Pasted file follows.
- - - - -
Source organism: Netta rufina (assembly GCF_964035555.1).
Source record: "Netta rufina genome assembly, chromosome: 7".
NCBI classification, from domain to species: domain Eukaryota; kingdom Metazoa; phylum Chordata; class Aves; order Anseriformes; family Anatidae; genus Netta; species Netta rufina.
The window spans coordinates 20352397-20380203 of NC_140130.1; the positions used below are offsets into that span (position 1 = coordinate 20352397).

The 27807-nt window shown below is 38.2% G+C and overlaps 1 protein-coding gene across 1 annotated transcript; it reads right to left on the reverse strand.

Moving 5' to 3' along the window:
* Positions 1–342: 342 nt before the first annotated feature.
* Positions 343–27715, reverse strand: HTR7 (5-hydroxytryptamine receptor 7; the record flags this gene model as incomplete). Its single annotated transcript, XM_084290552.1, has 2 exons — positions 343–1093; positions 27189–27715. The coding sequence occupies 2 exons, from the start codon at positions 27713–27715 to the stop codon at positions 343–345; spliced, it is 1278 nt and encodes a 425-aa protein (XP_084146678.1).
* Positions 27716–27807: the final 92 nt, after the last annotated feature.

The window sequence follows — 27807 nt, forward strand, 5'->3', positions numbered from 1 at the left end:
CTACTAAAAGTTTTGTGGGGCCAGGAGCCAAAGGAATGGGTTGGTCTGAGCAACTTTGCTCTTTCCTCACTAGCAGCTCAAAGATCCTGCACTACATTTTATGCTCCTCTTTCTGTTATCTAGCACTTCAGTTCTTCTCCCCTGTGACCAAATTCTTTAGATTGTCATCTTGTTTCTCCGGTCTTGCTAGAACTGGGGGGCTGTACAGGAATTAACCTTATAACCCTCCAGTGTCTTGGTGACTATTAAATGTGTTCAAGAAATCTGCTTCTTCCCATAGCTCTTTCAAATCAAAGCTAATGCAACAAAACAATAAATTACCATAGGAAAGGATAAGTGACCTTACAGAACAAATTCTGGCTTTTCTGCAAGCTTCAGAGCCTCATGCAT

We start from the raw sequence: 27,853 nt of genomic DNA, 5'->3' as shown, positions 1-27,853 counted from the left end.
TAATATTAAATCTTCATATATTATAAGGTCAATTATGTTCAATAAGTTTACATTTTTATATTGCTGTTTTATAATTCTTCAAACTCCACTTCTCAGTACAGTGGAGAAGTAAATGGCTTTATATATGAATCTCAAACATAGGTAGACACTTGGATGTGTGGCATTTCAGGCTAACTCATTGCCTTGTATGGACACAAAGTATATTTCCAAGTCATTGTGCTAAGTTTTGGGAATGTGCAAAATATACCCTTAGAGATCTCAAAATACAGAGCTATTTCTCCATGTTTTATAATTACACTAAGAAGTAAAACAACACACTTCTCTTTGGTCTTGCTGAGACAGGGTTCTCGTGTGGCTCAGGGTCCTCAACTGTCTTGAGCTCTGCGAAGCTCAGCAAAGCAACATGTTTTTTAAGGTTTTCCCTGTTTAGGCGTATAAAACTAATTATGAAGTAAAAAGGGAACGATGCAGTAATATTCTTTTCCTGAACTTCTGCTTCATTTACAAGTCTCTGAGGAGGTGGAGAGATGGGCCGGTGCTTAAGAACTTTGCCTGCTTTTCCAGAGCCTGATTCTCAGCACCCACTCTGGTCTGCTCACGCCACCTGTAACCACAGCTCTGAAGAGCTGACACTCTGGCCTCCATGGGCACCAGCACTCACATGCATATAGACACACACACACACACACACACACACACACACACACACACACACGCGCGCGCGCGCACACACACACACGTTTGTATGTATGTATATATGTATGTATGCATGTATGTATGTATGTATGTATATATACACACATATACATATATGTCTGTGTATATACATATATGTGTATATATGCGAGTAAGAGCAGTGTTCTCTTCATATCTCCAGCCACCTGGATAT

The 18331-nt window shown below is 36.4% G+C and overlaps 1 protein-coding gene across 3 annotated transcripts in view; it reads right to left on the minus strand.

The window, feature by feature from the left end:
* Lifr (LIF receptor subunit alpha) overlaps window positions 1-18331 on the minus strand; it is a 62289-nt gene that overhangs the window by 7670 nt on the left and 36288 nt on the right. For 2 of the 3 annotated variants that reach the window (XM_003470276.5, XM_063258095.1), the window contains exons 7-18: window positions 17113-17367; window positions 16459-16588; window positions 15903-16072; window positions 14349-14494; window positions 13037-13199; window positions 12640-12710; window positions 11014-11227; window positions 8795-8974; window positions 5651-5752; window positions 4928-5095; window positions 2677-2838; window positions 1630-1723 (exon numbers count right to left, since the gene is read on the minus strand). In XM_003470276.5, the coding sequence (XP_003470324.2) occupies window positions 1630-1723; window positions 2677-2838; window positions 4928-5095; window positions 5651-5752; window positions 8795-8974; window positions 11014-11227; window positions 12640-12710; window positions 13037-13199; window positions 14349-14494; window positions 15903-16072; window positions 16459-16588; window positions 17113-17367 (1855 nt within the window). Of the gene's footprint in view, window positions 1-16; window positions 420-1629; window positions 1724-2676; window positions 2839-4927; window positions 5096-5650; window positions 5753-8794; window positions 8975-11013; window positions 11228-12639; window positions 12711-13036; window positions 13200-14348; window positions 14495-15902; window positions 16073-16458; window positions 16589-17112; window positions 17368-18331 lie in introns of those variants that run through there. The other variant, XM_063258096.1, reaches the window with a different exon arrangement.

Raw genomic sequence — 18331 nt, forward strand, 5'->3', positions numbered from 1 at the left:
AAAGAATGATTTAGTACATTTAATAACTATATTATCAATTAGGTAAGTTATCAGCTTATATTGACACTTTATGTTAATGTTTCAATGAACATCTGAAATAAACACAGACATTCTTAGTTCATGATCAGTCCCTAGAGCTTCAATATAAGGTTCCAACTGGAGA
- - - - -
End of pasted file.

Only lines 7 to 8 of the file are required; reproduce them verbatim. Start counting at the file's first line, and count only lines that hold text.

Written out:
* Positions 1–342: 342 nt before the first annotated feature.
* Positions 343–27715, reverse strand: HTR7 (5-hydroxytryptamine receptor 7; the record flags this gene model as incomplete). Its single annotated transcript, XM_084290552.1, has 2 exons — positions 343–1093; positions 27189–27715. The coding sequence occupies 2 exons, from the start codon at positions 27713–27715 to the stop codon at positions 343–345; spliced, it is 1278 nt and encodes a 425-aa protein (XP_084146678.1).